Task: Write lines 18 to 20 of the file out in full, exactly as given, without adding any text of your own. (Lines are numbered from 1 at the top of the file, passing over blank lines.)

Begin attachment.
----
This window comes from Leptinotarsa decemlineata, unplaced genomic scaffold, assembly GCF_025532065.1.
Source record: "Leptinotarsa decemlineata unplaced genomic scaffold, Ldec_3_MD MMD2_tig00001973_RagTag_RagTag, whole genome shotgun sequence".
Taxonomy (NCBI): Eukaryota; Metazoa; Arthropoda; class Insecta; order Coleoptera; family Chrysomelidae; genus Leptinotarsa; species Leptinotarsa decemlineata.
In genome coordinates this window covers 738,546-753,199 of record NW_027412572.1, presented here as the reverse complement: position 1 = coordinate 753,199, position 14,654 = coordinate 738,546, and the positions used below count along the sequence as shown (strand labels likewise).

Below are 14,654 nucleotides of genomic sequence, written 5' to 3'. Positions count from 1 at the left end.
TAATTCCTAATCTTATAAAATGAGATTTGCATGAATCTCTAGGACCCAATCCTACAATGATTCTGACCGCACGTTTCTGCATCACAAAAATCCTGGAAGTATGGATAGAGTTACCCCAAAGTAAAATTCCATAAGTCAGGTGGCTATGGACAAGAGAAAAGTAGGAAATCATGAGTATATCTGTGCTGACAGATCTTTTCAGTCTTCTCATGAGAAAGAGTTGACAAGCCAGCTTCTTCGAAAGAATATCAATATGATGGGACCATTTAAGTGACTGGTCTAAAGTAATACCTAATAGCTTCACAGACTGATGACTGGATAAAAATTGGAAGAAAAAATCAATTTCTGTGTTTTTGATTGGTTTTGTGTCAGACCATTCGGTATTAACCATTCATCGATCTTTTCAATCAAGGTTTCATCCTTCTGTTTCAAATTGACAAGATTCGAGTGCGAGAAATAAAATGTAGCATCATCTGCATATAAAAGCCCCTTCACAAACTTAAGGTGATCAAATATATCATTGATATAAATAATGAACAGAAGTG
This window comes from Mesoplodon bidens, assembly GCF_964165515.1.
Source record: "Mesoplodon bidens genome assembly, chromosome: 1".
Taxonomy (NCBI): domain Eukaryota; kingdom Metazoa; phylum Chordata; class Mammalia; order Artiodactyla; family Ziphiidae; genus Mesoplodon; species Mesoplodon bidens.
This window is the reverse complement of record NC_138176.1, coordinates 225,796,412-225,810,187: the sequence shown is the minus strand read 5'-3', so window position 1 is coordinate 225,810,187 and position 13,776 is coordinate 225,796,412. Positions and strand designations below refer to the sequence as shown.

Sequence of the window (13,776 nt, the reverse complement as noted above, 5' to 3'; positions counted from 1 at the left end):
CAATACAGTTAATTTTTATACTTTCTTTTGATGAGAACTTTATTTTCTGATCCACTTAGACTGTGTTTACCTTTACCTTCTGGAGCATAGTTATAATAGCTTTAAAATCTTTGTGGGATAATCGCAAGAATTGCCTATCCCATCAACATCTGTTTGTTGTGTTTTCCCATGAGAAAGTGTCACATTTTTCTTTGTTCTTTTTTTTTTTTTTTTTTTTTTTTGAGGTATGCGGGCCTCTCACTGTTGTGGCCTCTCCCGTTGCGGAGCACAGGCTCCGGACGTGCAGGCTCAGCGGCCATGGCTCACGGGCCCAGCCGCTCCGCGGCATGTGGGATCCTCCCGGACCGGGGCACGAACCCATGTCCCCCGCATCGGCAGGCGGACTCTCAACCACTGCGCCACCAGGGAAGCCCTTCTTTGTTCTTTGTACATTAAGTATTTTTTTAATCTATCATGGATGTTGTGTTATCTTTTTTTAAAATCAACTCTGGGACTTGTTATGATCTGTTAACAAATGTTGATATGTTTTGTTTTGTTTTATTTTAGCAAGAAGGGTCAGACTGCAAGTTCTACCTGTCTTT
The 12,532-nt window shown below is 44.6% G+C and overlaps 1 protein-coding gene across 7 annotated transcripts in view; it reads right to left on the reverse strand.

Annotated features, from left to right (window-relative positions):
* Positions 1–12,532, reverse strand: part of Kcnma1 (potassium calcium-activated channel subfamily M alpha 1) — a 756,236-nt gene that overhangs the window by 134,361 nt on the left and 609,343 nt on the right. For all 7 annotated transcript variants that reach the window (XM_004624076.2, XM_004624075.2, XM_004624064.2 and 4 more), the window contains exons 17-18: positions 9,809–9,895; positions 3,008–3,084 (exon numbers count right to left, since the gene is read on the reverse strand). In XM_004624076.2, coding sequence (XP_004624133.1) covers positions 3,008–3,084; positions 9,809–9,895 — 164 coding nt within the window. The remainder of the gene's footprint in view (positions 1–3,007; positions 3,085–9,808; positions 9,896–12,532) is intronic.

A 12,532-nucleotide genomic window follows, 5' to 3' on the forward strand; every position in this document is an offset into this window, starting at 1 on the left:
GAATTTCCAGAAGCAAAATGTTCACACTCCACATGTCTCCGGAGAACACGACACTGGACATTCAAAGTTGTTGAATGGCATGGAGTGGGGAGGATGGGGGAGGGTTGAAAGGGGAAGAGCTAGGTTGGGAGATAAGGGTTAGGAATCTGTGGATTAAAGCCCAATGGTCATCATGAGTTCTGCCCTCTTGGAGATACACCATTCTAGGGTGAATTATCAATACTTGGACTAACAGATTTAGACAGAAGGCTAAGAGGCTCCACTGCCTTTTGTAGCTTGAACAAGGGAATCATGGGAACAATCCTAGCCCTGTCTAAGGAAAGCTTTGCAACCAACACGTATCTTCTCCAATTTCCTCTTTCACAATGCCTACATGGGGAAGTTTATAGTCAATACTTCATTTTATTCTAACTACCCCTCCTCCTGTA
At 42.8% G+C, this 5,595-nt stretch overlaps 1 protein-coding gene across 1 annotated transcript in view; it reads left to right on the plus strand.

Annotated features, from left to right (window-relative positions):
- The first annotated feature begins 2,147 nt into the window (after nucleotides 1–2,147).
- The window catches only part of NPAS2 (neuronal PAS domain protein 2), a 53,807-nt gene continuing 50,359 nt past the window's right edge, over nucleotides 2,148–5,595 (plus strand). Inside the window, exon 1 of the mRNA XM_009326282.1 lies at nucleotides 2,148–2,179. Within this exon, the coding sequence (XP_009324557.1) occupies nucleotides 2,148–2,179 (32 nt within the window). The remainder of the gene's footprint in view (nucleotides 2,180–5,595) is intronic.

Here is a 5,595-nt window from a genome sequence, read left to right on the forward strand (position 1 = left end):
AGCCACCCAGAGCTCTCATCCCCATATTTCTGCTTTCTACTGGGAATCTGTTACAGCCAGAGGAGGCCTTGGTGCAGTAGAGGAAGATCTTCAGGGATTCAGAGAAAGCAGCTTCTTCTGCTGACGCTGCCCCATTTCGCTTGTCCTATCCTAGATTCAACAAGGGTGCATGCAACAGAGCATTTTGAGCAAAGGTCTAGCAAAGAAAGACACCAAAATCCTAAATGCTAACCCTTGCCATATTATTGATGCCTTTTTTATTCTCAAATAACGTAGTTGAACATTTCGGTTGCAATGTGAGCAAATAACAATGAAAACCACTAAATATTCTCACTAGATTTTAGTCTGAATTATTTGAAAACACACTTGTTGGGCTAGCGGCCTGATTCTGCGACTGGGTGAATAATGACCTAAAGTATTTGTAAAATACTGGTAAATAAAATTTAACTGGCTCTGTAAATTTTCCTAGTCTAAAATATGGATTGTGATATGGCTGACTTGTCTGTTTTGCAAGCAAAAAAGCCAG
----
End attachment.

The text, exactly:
At 42.8% G+C, this 5,595-nt stretch overlaps 1 protein-coding gene across 1 annotated transcript in view; it reads left to right on the plus strand.

Annotated features, from left to right (window-relative positions):
- The first annotated feature begins 2,147 nt into the window (after nucleotides 1–2,147).